There are a few things to note though. I appreciated how the soundstage felt huge for closed headphones – even for some open-backed headphones. And an ‘immersion’ slider in the app allows them to throw out the bass in almost laughable qualities at the maximum setting – the headphones will literally shake – but the separated bass driver means it never impedes on the midrange, and the tuning is careful enough to never sound disparate from the rest of the frequencies.
I’ve mostly praised the Nuraphone, but there are some caveats holding it back.
1. The design is still weird, and that’s going to immediately turn off some buyers; I’d like to see Nura focus more directly on audiophiles who are willing to put up with weird designs for the best sound.
2. Controls are minimal, only supporting two (customizable) actions with a tap on the left and right earcups; hopefully, this can be remedied with a firmware update.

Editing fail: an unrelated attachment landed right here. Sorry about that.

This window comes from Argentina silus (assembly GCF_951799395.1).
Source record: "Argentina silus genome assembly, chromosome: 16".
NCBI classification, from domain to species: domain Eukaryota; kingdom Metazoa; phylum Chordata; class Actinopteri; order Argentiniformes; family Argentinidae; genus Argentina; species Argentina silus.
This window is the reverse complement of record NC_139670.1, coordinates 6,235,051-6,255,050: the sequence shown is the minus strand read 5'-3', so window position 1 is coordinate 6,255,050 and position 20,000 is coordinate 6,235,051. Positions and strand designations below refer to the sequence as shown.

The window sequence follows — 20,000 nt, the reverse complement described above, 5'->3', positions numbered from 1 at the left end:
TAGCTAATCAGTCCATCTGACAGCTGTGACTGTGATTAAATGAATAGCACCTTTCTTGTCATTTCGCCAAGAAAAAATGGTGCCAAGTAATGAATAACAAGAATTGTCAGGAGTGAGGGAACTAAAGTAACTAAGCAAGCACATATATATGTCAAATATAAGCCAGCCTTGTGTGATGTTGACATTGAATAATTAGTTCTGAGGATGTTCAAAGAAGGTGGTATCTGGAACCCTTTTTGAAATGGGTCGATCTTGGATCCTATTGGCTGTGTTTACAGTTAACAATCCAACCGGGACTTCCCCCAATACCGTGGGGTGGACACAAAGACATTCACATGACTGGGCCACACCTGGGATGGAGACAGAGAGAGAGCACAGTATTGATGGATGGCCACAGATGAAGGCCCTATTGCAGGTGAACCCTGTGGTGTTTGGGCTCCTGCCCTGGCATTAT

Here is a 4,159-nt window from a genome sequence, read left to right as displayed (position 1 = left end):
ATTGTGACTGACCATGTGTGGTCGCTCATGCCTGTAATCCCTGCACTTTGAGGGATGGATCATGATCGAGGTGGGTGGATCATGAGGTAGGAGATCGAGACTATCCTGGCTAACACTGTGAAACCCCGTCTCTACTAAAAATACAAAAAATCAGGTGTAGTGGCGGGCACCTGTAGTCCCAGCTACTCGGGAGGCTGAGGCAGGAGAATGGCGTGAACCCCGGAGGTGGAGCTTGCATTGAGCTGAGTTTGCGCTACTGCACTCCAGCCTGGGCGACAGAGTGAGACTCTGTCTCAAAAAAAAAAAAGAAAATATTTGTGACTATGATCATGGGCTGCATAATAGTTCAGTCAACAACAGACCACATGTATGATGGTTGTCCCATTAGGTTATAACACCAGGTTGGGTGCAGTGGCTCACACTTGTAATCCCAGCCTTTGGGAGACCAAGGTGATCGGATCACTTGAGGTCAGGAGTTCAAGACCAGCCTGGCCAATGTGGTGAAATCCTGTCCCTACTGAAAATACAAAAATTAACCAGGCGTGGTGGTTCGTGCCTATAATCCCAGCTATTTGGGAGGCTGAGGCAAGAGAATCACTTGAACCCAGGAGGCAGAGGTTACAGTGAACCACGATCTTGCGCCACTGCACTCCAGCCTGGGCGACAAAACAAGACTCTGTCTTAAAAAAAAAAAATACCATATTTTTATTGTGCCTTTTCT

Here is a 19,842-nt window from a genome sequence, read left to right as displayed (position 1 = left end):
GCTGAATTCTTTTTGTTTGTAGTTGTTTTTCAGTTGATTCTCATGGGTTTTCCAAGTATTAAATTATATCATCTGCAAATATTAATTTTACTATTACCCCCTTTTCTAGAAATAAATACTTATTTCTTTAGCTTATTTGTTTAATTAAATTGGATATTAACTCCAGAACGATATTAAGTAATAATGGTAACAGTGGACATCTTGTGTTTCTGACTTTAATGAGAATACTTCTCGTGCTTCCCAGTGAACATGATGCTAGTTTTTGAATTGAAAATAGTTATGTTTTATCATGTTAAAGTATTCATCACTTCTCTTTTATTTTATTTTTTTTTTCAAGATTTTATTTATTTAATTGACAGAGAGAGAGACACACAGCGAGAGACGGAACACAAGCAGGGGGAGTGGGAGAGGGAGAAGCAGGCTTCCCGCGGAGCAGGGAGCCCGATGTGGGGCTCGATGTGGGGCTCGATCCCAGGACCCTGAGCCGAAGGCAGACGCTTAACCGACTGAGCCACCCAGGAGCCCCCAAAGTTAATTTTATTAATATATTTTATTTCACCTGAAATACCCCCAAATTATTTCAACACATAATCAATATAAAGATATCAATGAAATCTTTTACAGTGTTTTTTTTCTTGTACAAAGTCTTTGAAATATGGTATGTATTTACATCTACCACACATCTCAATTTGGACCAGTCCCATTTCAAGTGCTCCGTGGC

3. The silicone is cleverly vented so they don’t get too warm, but it’s still pretty gross to see sweat droplets on the inside of the earcup after a workout. Though I guess that’s better than your sweat being absorded into leather-and-form earpads, eww.
4. I appreciate that the detachable cable can be changed with different types of connectors for power and/or audio. But I wish the Nuraphone had a separate 3.5mm port and/or charging port that didn’t require a proprietary cable. If you lose the cable, your only recourse has to order one from the company.
Still, these caveats are worth living with because they really do sound so good and block noise so well, and the 30-hour battery doesn’t hurt. While the Nuraphone certainly is the most resolving headphones I’ve ever heard – there are a ton of great headphones at $400 and over – I can say they’re among the most satisfying. Sometimes, a good match is more important than perfection.